The issue really stems from big endian platforms... in memory (starting at 100d)
100 - 00 00 01 A4
the address of the 'char' that is in that integer is +3 from the start of the pointer.
This means that casting a int* to a char* may cause a shift to the pointer value; and worse, the conversion back from char* to int* may not know how many chars to unwind to get back to the start? (or maybe, going to a short* inbetween?)
It's not so painful in a little endian world
100 - A4 01 00 00
100 is all the same for char*, short*, int* ,...
The C++ object model is nonsense, and you can't reason from nonsense.
The correct way to think about this, the way it's been done from the
early days of C, is that an object occupies a region of storage in
memory, a pointer to the object is the lowest address of that region
of storage, reinterpret_cast of that pointer to a different pointer
type is a no-op at runtime, and indirecting through such a pointer
treats the sizeof(TO_TYPE) lowest bytes of the storage as if it held
an object of TO_TYPE.
In my vision, memory is a bag of bits, and you can look at that bag
through the lens of any type and get whatever object of that type that
is represented by those bits. There is no such thing as "strict aliasing".
Any write to memory invalidates all cached vales (e.g., in registers)
unless the compiler can prove that the write wouldn't affect them.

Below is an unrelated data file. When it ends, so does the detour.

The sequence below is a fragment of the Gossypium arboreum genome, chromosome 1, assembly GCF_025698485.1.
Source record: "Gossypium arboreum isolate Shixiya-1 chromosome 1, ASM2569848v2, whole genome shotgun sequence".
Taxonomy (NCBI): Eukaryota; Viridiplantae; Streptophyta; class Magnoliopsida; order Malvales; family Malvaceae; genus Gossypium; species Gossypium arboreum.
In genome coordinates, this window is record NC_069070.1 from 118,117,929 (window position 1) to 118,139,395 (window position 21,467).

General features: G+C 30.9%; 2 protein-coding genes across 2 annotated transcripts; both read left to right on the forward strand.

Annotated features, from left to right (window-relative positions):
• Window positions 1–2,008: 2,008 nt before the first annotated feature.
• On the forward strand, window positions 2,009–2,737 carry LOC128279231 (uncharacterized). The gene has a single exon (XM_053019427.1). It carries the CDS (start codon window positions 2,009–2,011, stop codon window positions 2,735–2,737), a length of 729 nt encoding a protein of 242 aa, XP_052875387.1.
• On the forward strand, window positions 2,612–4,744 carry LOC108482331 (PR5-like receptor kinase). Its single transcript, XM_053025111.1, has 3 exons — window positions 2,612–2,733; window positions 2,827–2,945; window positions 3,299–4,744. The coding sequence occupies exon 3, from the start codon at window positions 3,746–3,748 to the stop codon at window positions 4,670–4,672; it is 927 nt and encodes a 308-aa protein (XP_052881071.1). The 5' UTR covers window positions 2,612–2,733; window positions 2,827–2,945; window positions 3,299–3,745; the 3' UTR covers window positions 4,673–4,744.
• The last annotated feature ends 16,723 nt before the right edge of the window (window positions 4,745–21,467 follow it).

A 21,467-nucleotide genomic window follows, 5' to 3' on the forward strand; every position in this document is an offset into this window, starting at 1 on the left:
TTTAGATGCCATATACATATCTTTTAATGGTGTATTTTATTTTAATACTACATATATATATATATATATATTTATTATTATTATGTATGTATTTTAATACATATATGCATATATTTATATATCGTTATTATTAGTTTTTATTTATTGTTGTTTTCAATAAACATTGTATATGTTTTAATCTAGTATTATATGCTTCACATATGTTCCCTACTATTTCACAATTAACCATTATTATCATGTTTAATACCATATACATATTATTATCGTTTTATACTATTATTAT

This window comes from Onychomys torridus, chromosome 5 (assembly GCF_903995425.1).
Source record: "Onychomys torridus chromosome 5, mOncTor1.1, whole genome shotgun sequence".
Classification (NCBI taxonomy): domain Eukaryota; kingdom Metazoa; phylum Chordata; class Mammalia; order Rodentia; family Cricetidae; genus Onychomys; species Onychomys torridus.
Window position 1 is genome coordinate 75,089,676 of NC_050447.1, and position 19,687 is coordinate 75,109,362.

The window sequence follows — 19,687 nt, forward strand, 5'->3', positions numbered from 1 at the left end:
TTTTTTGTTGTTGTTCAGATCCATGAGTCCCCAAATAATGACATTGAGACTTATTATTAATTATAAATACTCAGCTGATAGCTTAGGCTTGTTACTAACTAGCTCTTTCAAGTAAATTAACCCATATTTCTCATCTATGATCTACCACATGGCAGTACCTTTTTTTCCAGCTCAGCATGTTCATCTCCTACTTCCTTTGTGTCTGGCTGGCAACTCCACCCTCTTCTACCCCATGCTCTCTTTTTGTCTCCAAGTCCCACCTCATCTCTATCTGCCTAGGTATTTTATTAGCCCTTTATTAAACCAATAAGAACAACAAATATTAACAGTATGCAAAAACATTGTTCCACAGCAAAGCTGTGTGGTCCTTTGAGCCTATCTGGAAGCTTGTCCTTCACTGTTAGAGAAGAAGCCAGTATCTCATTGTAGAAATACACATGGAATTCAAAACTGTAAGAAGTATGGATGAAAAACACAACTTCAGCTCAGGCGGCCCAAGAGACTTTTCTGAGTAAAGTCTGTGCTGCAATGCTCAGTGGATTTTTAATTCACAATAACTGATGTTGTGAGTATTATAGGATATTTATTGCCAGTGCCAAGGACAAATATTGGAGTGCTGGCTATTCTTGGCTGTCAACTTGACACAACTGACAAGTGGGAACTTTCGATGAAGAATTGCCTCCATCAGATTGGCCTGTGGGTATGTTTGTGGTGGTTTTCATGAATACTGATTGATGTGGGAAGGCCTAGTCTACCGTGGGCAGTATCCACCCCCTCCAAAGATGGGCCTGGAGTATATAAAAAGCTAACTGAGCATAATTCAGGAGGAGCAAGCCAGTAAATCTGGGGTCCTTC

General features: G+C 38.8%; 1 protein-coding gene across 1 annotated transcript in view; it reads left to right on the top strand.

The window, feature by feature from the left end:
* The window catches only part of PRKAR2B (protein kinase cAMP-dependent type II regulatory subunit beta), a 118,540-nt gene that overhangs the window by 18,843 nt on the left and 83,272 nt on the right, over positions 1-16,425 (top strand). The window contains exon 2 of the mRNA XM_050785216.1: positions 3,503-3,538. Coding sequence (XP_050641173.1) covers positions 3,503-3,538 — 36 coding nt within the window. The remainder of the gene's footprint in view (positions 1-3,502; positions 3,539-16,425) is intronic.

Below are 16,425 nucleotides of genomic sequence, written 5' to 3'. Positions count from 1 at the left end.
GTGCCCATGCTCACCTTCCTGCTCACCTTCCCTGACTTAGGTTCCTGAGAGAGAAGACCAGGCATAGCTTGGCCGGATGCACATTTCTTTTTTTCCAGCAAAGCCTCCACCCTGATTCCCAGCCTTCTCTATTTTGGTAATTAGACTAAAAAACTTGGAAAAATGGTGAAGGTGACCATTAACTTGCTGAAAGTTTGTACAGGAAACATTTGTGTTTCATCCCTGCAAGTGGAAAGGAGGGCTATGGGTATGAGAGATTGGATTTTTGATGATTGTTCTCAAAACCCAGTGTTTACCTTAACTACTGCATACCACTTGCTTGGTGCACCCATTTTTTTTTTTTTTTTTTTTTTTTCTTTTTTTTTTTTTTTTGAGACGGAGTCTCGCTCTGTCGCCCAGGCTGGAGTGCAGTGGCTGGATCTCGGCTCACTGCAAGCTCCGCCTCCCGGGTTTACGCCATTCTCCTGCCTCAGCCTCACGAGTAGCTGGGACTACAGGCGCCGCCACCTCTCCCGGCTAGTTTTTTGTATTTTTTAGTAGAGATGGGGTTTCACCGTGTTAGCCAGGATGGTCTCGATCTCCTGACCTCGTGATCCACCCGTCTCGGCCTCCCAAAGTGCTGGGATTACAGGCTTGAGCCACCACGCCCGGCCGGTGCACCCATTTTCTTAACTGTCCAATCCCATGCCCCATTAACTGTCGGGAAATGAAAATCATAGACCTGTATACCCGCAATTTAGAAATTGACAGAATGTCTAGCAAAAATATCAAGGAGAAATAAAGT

The optimizationist compiler community has committed itself to willfully
disobeying what programmers write in their code, in patterns that go back
half a century. Instead of optimization being the transformation of code
into semantically equivalent forms that improve some metric, it has become
the task of finding more and more clever ways to break user intentions,
blithely saying "oh, you couldn't possibly have meant that" and discarding
swathes of code.
I think I would take a middle ground here. I think the strict aliasing rule, which we had all the way back in C++98, is fine. The compiler gets to make more aggressive optimizations and if you want to reinterpret an `int` as a `float` or whatever, you just have to go through some function that will copy the bytes into a `float`, which the compiler can optimize out anyway.
But what happened in C++17 is that, by the letter of the standard, the language became effectively unusable in many ways. For example, it seems that `memset` and `memcpy` are now magic library functions that would be UB if they were user-defined, and most uses of `offsetof` are not allowed anymore. When this kind of situation happens, the result is that the C++ community ignores the standard. Some, like me, assume that the standard will eventually be fixed to resolve this issue. Others may feel that the standard has lost its legitimacy.
The change that happened in C++17 did not even happen for a good reason. It was caused by P0137
, whose real objective was not to break the C++ object model this badly; it just did so accidentally. WG21 can, and should, fix this problem, and ideally as soon as possible.